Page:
Story and mechanics aren’t the whole of it either: Final Fantasy XV’s representation of healthy male relationships is above anything I can remember from any Final Fantasy title. They even cry together, our roadtrip boys… if you wait midway through the credits for it. Yet relationships with women are tropish, boring, and underwritten. Despite the backlash Square Enix received after Episode Duscae (the first of the playable demos) they declined to design Cindy some mechanics coveralls or exclude superfluous car washing scenes. Iris is a schoolgirl stereotype the game cannot decide whether I’m attracted to, embarrassed by, or protective of. Luna is a damsel no matter how much we’re told her actions drive the plot. Aranea is a spinny death machine that battles in heels and bared midriff (though she almost has a character arc)…
You might think in reading this that I didn’t have fun playing FFXV and didn’t enjoy the game. I did, really… It’s beautiful, the four main characters have acceptable chemistry, story actions have story consequences, the battle system is fast and reasonably fun, the minigames are diverting, they finally learned how to communicate enemy scale, and did I mention it’s beautiful?
But when Dragon Age: Inquisition can, two years and one console generation earlier, “Open World” better that a mainline Final Fantasy… I just wonder what went wrong.
Amusing anecdote: my wife and I were just settling down to dinner and looking forward to a relaxing evening when lo and behold, the babysitter was at the door. Wait, what? Oh right!
We were going out to spend two hours listening to the symphony try to creep us out of our wits through a 91-year-old, two-hour-long film. Plus intermission.
The Hands of Orlac is a 1924 (silent, black and white) Austrian suspense film. For the first concert of the Intersections Series, the Kitchener-Waterloo Symphony commissioned and performed a new score for this film by Canadian composer Scott Good.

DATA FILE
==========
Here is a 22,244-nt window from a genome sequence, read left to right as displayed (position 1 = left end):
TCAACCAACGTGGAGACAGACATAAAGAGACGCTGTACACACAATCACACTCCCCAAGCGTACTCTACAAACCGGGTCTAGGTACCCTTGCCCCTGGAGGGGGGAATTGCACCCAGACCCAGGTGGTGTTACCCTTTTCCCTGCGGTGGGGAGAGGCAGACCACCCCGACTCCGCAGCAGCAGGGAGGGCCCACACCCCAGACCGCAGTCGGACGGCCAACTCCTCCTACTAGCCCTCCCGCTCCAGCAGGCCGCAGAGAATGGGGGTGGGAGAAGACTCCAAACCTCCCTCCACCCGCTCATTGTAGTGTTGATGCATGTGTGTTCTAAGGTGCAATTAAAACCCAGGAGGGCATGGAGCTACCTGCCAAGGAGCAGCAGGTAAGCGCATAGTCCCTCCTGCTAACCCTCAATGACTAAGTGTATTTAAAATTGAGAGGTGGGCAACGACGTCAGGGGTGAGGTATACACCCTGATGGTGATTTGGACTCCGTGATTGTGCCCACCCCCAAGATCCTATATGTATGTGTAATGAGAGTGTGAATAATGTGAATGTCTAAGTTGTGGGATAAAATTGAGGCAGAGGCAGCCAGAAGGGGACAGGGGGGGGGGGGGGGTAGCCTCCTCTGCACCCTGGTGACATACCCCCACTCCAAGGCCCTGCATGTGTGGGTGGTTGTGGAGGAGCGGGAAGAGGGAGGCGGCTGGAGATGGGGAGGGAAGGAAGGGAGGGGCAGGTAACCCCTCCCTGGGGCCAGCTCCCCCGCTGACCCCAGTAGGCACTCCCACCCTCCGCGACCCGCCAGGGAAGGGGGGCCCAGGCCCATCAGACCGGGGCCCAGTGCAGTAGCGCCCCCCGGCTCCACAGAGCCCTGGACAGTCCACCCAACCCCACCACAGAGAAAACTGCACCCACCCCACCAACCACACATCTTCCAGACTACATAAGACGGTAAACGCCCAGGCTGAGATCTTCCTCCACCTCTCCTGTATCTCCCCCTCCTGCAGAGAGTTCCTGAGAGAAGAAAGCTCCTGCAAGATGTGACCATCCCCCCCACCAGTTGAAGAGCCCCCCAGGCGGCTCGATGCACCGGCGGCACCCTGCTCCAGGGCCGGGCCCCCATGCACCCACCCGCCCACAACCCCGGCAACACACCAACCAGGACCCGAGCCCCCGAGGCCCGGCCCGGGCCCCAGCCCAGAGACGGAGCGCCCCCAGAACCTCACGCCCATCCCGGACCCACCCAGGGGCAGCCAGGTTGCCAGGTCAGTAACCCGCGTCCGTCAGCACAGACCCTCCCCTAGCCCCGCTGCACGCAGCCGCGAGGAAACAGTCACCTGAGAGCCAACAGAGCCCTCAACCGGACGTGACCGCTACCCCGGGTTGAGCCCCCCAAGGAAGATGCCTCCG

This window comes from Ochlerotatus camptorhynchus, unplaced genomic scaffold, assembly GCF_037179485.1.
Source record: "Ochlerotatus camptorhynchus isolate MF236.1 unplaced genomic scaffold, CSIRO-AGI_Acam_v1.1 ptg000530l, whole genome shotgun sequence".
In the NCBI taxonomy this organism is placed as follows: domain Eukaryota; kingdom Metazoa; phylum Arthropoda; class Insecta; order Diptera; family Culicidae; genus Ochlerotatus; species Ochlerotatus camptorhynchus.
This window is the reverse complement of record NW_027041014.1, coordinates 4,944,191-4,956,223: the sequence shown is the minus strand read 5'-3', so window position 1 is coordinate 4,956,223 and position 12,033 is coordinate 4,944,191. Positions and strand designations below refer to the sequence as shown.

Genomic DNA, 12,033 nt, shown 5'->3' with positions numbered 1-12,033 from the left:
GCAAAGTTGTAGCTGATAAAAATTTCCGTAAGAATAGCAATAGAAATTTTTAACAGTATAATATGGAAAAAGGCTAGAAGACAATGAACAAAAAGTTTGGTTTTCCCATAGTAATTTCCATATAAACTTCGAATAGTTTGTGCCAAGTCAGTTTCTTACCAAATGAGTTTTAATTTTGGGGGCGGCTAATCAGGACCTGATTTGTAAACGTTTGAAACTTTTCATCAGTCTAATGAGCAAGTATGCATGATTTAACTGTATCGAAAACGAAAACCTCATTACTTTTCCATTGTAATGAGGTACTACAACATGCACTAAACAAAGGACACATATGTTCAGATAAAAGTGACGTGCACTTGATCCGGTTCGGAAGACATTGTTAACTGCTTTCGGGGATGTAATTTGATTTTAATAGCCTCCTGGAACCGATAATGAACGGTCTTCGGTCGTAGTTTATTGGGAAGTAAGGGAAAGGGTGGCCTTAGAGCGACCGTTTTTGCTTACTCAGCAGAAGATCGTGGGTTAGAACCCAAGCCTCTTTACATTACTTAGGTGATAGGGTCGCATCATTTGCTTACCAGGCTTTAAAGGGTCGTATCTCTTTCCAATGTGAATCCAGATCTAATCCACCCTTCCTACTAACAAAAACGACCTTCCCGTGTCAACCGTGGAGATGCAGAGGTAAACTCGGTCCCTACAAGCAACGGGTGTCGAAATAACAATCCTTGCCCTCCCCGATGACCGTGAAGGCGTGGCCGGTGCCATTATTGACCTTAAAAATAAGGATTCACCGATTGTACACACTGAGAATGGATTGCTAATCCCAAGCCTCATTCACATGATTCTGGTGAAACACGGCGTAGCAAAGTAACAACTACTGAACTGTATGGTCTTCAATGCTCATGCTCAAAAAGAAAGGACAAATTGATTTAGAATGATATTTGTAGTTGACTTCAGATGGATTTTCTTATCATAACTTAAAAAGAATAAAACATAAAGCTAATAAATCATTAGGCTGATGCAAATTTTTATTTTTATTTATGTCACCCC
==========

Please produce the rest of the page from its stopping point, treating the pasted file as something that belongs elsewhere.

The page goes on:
A modern composer? With a featured soprano? Not atonal caterwauling! Again!
I need not have concerned myself. The soprano (when not signing rather uninspired sections of sacred Latin (kyrie eleison, gloria, agnus dei, that sort of thing)) was breathing in a most sinister fashion, singing into off-putting reverb loops, and emitting odd vocalizations that added quite palpably to the tension on screen.
I could gush for ages over the other featured performer, pianist Gregory Oh. Orlac in the film is a concert pianist, so the scoring made sure to draw the obvious parallels to the pianos on stage. Oh prepared a piano to sound like nothing on this planet, detuning whole registers of it and placing sticks and bottles and other detritus inside to provide sound effects and atmosphere. On the second piano, a topless concert grand, he used… I’m not even sure what to scratch and scrape the strings to make me wonder what else talented musicians could do if they just messed around with their instruments.
Competing with these performers quite ably despite its age was the film itself. I took all of about two film courses in University, but could still recognize some of the truly amazing stuff the crew did. Photographing a searchlight and using it as a wipe to the next scene? Brilliant. Blurring part of the frame to highlight a particular object? Excellent. Using vignetting to show a character’s point-of-view? Wonderful. Film had barely existed, and this is what Austria could produce?
And the title role’s actor was wonderful. Coupled with the score, his “These hands. These damned hands” scene sent shivers down my spine. I only wish they had then immediately cut to the intermission instead of after the following two scenes.
There were other missteps. Some of the score was overwrought and didn’t follow the scene transitions closely enough. The aforementioned Latin was meh. And the film was clearly a product of its time with the leading lady overacting into the camera so hard (to overcome the lack of sound and sophistication) that the audience couldn’t help but laugh despite the tension the film was trying to build.
Regardless, it was truly a singular experience. I can’t wait for the next performance which… whut? Features a punk-rock throat singer?